The Least Wonderful Time of the Year

I’m guessing the dream did not include removing any one people’s story from the greater narrative of the world.

Black History Month, the most superficial time of the year. The 28 days during which media run profiles on obscure inventors of African descent and Dr. Martin Luther King Jr. In the next 28 days we’ll talk a great deal about the lack of diversity we’ve been fostering all year long and even hear from a notable black intellectual or two.

Has anyone seen Cornell West lately? He’s needed in the green room.

Yes, sir, it’s the time of year we remember the contributions of (roughly 10-12) black Americans and pat ourselves on the back over our unique and great nation. This is of course optional. Arizona, we’re looking at you.

Of course, no contribution to the evolution of America’s national identity is as important as singing and dancing. That’s why today, Spotify is celebrating black people (those sage magicians who imbue the Beibers of this world with their swagger, then thankfully disappear during award season) with their Black History Salute playlist.

This consists of … Thriller, by Michael Jackson. Okay, sure. It is one of the greatest pop songs of all time. It even occurred before the nation was forced to remove the beloved pop star from the baby-sitting registry. Solid choice. What else?

Well, there’s Man in the Mirror, Wanna Be Startin’ Something, Black or White and … more Michael Jackson. In fact it is all Michael Jackson.

Certainly the contributions of the King of Pop are worthy of their own playlist. You can teach an undergraduate course on Michael and Quincy Jones. But Michael Jackson, by the time of his death, had become so co-opted that today a white man has been cast to play him in a feature film. (To appropriate and justified outrage.)

See, Arizona: you don’t have to actually put any thought into it. Just ask Spotify.

But perhaps I’m being too harsh on the music service. Their heart is probably in the right place, after all. And who knows exactly what one is supposed to do during Black History Month anyway. School systems wrestle with this difficult question every year.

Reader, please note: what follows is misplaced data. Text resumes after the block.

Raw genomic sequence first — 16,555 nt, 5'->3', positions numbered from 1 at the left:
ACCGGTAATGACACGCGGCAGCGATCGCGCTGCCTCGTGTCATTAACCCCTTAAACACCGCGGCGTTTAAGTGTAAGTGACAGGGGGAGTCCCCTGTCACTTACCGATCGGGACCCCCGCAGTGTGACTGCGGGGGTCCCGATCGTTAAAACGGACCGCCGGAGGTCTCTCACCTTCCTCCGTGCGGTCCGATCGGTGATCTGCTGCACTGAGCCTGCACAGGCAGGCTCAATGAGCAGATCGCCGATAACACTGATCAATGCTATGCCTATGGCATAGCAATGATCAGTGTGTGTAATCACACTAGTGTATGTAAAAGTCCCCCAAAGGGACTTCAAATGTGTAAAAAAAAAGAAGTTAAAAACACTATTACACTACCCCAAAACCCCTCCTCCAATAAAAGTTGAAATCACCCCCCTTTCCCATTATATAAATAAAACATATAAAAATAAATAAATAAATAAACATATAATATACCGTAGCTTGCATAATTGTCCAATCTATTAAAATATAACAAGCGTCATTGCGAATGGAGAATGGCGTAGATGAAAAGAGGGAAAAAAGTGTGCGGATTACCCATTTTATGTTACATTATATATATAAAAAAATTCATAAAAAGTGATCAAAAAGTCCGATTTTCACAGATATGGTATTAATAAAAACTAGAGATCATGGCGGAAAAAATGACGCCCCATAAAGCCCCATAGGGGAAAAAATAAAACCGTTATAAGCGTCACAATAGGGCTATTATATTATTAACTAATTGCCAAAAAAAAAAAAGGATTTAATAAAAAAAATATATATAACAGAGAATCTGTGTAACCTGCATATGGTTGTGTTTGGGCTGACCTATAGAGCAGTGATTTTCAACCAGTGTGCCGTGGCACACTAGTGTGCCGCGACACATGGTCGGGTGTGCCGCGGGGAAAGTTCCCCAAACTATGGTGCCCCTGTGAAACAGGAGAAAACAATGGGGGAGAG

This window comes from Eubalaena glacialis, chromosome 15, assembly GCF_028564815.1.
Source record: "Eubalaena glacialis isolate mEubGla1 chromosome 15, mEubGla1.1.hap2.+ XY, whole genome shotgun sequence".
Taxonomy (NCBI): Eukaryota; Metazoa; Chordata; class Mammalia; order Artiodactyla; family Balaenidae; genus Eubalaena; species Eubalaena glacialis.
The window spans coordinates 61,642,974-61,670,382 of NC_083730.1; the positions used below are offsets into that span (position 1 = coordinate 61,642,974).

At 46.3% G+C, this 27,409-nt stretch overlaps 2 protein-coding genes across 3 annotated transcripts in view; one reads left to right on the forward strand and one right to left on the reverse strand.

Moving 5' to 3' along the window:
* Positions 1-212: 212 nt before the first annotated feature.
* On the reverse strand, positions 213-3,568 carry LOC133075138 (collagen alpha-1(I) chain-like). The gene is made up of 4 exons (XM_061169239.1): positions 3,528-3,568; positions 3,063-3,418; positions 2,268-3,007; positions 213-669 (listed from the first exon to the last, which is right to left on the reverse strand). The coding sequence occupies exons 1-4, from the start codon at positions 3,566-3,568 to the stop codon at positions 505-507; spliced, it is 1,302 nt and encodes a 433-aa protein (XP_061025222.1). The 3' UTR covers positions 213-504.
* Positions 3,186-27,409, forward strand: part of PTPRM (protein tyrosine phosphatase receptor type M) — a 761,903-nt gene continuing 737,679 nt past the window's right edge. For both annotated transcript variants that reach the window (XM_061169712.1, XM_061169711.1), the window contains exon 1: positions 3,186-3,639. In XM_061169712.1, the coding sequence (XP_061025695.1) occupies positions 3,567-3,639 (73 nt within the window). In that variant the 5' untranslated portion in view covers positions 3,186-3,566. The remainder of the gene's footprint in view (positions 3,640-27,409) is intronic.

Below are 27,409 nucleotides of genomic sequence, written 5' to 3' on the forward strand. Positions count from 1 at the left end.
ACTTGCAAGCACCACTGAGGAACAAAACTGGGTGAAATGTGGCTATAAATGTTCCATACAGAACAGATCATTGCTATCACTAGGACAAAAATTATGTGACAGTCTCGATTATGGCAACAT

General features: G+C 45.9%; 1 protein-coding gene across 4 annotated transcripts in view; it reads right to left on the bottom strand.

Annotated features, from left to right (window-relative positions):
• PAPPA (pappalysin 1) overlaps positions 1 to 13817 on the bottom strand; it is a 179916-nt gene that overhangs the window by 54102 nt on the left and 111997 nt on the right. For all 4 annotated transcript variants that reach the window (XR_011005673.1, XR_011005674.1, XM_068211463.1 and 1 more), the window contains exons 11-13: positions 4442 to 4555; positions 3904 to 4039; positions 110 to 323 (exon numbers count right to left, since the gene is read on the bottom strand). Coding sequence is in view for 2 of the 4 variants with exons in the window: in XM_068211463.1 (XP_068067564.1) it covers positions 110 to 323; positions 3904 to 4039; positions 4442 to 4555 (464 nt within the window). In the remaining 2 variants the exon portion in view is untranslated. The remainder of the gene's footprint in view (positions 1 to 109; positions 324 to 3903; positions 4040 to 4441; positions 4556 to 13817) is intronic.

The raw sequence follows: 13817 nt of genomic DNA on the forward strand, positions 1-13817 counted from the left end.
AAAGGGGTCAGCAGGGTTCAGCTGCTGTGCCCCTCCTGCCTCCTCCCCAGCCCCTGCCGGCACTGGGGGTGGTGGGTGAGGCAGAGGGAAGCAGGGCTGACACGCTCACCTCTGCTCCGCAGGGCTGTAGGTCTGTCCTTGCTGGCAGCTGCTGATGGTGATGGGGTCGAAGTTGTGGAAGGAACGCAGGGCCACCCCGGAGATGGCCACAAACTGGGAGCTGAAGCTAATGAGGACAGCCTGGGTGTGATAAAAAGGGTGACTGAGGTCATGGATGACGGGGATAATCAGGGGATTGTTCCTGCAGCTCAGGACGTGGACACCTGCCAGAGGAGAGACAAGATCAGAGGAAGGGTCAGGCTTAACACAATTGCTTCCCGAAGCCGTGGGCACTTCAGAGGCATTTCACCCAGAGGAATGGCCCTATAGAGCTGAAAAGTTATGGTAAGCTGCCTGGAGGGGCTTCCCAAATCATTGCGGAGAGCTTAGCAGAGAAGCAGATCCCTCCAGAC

The conundrum is quintessentially American. Black people have not just been erased from narratives about America but also erased from narratives about black people.

Gods of Egypt an upcoming fantasy film starring Game of Thrones’ Nikolaj Coster-Waldau (aka Jamie Lannister) and Gerard Butler as Egyptian gods is just the latest middle finger from the all-white film industry. In case this is not obvious to everyone, let’s say it plain: Egypt is in Africa. Gerard Butler and Nikolaj Coster-Waldau are Scottish and Danish respectively. This sort of blatant, racist distortion happens routinely. (Ridley Scott recently cast Sigourney Weaver, John Torturro and Ben Mendelshonn as Egyptian royalty in the film Exodus: Gods and Kings.)

So what are people to do for the 28 days African-Americans are meant to be reintroduced to the national narrative? Our answers so far: rerun Glory, Roots, Radio, Remember the Titans and I suppose 42 will now be added to that list. (It’s a pretty good little movie actually.)

Some people will read The Autobiography of Malcom X, though I suspect those readers will primarily be black themselves. Network television will run informational spots about people like Madam CJ Walker, Harriet Tubman, Rev. Ralph Abernathy and other historical figures whose accomplishments, while great, have become as distant and irrelevant as the heroics of Bass Reeves.

And that’s not a knock on them. Their accomplishments, like most accomplishments in history are the shoulders we stand on. They are irrelevant because they are isolated from the larger, accepted and legitimized narrative about America. Simply put: “Black History” is treated as a special case, as removed from the “real” America as the history of Nile River Delta people and their gods.

The misrepresentations of our history are a time-honored and deeply shameful tradition that continues today.

It is therefore easily distorted into something far removed from reality. It becomes useless because it is reduced to isolated tidbits of trivia; it becomes trivia because it is a lie and instead of learning from the mistakes and victories of all the players in the story we must spend our time unpacking the lie, fighting bitterly to simple gain purchase on trustworthy footing.

This confusion makes it easy to twist the vast, diverse and astounding universe of American music into a playlist of Michael Jackson and call it the Black History Salute. It is a breeze to turn the most accomplished lawman in American history from a freed slave to a white man with a noble savage as a sidekick; or to reduce the painful, difficult past of us all to a few trivial inventions of the past.

There is no such thing as “Black History.” There is only American History and in it there are Native Americans, black Americans, white Americans, Asian Americans, Latino Americans and thousands of combinations of us all. Slavery, invention, civil war, revolutionary war, flu epidemic, western expansion; these things are everyone’s history and if we have any hope whatsoever it will only be in the ruthlessly honest telling of these histories and everyone’s true part in it.

Every. Single. Day.